It’s long been the case that politicians in the West have looked enviously at the Asian education system and tried to find a way to emulate it (in the most simplistic way possible, it must be noted). It was claimed in a widely-circulated new story earlier this year that South Korea now boasts the world’s best education system, placing them top of an international league table of developed world countries and shedding light on the extraordinarily hard work the students put into their studies. Former teacher turned director Shin-Su Won offers global audiences a very different picture of the same system with her third feature, ‘Pluto’, an eviscerating critique of the pressures faced by the young.
New student Joon (David Lee) joins a new class at a Seoul academy and is faced with a less than warm welcome. His only ally initially is fellow outcast Jung (Kim Kkobbi) who is recovering from the trauma of the death of her room-mate and who accepts her position on the periphery. Joon is not so content and aims to get into the special elite who have formed their own secret cadre and compile joint notebooks of special knowledge designed to get through the terrifying exams.
At the head of the group is coldly handsome sociopath Sung-Joon who agrees to Joon joining the smug band so long as he completes a series of unusual tasks. At first these assignments seem random, but the newcomer quickly discovers that his actions are indirectly destroying the lives of those around him. Nevertheless the pressure to be among the elite means that even he is forced to ignore any pangs of conscience until one particularly harrowing assignment brings things into question.
In a similar vein to the exceptional Japanese thriller ‘Confessions’, ‘Pluto’ is a dark insight into the obsessions and blinkered ambitions of the best of the Korean education system. As Shin-Su Won has first-hand experience of the pressures youths are under and has written about the subject before this, ‘Pluto’ is given a certain legitimacy that cranks the tension up mercilessly. Obviously this is an exaggerated, almost Shakespearean tale full of intrigue, blackmail, double-crossings and eventually murder, but it makes the necessary points needed to pick at the super-slick façade of Korean schooling.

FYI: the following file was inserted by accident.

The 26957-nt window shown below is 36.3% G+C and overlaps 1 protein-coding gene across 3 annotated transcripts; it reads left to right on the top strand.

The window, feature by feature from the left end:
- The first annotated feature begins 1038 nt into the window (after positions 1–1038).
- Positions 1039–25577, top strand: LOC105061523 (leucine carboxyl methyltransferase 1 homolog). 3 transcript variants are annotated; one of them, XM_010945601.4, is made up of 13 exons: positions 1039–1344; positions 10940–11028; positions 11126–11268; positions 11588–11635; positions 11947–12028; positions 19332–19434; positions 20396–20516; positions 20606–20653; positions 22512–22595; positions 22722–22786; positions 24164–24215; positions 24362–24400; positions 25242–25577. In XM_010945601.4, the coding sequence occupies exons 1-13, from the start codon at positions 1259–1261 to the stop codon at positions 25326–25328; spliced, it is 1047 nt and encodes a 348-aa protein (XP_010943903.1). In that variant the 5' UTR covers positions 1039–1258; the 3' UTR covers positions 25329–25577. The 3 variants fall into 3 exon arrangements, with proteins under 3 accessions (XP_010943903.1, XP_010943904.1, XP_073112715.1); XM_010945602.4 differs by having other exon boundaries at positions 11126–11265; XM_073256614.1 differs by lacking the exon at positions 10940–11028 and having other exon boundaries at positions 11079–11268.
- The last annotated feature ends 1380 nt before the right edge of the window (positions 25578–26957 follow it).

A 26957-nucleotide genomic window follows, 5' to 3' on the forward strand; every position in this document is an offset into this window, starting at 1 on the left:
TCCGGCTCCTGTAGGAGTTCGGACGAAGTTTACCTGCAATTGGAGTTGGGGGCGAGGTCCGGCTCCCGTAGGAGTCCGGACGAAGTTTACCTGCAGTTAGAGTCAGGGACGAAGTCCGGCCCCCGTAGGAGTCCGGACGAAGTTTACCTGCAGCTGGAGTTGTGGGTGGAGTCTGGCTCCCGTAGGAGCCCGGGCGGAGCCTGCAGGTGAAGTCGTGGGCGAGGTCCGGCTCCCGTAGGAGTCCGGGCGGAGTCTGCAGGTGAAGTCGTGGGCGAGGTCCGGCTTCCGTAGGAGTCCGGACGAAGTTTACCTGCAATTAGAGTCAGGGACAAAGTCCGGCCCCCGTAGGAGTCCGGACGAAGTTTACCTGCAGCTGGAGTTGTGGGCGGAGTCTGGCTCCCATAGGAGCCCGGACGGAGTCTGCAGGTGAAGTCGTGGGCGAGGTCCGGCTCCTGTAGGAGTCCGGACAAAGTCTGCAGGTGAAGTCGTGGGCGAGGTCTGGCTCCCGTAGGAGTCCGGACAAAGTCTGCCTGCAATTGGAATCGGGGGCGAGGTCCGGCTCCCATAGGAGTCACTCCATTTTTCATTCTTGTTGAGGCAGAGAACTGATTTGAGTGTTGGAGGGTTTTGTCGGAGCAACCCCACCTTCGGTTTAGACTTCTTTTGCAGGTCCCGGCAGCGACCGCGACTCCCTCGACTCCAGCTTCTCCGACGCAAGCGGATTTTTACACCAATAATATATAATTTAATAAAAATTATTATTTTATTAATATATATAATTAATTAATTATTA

‘Pluto’ plays with the viewers’ perception of the various characters superbly. There are numerous shades of grey among the pupils and those that seem to be the most simpering at first reveal a darker side by the end. It’s this ability to wrong-foot the audience that shows Shin Su-Won’s ability as writer and director and she constructs the film in such a way that little elements are revealed only when she wants them to be. To tell most of the story in flashback is a brave move, but Shin keeps the atmosphere bubbling under the surface and therefore builds to a very effective, appropriately dark ending.
Full of strong performances (especially Sung Joon as the leader with a revealing back-story and the ever-reliable Kim Kkobbi who is developing into Korea’s most exciting new actress) and that subtle yet unrelentingly grim atmosphere that Asian films do so splendidly, ‘Pluto’ is a necessary film. It shows that pushing people to the limit – especially when they are navigating the confusion of youth – is very dangerous and, while it may produce some incredible results, it leaves many left by the wayside feeling that their life has ended before it has even begun. For those of us who navigated those troubled school years long ago and have since come to appreciate that the mistakes and weaknesses of those years do not necessarily condemn one to a life of misery, ‘Pluto’ is powerful; for those still stuck in this maelstrom it should be required viewing.